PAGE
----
I’ve had a few insights into DH in general that I may or may not hold onto as my thoughts evolve. Don’t quote me on this, but:
1) DH is for involving undergraduate/graduate students and for communities in scholarship, knowledge etc., but it is not a replacement for individual humanities research. The value is in the communication, the collaboration and the ‘producing/doing’ not merely ‘ studying’.
2) It can aid in the production of that individual humanities research by scholars when conceived as a database freely available to scholars, but again, does not replace such individual humanities research.
3) It can make connections across disciplines, across forms of knowledge (image, sound, text) in a way unprecedented by / unimagined by / at times impossible in print publication culture.
*4) The sheer scale of DH enterprises prompts questions that are not merely about interdisciplinarity, generationally inflected technology use/expectations and the evolving state of knowledge: that is, they also pose questions about the nature of work.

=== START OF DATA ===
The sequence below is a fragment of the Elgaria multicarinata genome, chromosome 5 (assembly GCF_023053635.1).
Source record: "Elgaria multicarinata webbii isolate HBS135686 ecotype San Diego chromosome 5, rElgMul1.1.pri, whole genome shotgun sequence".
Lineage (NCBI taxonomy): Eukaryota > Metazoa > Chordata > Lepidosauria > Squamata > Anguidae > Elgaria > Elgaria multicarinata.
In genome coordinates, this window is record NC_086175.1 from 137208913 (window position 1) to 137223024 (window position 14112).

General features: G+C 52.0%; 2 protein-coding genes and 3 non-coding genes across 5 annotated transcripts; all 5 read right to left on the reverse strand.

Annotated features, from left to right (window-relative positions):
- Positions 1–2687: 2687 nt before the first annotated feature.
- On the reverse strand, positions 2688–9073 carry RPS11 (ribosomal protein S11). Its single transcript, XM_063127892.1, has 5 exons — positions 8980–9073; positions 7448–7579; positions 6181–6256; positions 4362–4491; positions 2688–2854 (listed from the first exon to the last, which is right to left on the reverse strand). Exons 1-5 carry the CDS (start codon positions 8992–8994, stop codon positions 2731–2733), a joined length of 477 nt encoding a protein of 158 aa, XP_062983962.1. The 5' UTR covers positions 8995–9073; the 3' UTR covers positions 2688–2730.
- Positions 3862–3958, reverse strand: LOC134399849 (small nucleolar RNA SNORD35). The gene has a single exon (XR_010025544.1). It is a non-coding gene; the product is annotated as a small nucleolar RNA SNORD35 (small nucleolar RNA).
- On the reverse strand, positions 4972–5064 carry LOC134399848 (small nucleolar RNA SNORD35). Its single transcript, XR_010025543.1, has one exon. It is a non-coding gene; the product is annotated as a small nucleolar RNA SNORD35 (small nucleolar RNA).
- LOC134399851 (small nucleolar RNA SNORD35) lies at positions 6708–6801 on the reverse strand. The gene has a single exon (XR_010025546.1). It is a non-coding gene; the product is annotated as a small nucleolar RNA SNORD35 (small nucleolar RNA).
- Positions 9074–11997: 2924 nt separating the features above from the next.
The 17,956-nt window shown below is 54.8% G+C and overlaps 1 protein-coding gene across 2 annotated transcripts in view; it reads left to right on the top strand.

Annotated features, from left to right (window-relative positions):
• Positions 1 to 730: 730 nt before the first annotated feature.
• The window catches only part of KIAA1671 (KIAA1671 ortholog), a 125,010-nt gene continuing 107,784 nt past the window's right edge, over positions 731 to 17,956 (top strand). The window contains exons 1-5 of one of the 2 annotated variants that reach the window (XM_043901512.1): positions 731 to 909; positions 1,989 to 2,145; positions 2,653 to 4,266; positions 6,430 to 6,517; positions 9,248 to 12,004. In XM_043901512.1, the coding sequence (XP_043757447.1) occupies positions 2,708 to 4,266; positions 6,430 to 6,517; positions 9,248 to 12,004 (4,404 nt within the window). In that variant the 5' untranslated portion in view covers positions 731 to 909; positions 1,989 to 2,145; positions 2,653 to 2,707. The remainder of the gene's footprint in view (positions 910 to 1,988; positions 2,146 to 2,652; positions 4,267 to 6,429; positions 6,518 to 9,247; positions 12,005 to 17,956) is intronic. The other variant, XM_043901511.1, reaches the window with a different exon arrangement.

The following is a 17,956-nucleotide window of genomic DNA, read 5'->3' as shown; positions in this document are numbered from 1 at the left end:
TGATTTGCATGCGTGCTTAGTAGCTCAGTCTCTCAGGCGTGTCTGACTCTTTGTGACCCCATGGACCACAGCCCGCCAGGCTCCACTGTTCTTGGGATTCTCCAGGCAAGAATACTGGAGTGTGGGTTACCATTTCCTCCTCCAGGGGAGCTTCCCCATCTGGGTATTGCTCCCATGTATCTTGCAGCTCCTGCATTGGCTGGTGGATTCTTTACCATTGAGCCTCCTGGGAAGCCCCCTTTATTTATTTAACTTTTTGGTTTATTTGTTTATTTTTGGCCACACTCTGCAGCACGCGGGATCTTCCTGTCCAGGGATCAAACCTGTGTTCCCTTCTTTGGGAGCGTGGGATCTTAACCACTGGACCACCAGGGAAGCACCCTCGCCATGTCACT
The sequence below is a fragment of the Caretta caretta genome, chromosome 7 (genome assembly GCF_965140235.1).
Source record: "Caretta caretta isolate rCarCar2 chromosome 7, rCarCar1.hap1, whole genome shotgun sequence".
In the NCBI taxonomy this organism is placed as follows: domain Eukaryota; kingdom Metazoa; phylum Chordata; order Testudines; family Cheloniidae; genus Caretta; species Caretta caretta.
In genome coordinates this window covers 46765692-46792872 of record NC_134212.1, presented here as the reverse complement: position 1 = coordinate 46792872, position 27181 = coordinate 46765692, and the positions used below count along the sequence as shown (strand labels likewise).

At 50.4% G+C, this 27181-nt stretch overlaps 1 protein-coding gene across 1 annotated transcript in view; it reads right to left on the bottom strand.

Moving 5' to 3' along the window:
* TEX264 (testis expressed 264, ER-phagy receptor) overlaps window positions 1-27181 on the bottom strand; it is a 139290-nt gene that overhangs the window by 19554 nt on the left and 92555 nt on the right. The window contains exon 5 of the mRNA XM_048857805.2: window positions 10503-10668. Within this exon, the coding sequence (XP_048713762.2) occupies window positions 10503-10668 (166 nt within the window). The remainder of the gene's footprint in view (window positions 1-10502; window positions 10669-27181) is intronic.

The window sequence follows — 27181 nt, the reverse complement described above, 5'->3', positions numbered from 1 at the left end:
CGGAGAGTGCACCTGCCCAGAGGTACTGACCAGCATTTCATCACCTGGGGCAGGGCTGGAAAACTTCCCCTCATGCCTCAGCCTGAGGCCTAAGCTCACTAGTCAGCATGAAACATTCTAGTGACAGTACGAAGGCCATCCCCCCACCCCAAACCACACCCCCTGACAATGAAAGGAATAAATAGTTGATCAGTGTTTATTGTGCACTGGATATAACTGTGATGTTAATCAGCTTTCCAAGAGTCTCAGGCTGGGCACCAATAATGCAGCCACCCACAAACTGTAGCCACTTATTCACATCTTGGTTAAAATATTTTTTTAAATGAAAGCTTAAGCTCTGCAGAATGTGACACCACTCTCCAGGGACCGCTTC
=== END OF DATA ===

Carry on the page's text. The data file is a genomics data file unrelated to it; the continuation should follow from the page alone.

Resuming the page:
[I’m pasting here the Author’s statement about her project]
Author’s Statement: Touring History through New Media
Hotels provide the nexus between the tangible, lived experience of the city and the imagined landscape that tourists carry with them when they visit a city. They are objects of circulation, they are monuments to the city, and as Siegfried Kracauer observed, they are sites of spectacle and display. This web-based project comes out of my dissertation research which explores the role of hotels in the shaping of Los Angeles. I seek to understand how their representation in visual culture reflects their particular stories in the urban planning of the city. I argue that the hotel served as a vanguard in the shaping and imaging of the city.
Throughout different phases of urban planning history, influenced by distinct systems of transportation, hotels have played a leading role in the way Los Angeles has been planned, formed, and imagined. In this context, Virtual Tourisms brings new meaning to the concept of a digital “virtual tour” by making visible the urban planning context and socio-spatial relationships involved in the historical and cultural practice of a tourist’s stay at a landmark Los Angeles hotel. The digital project takes shape in the form Continue reading →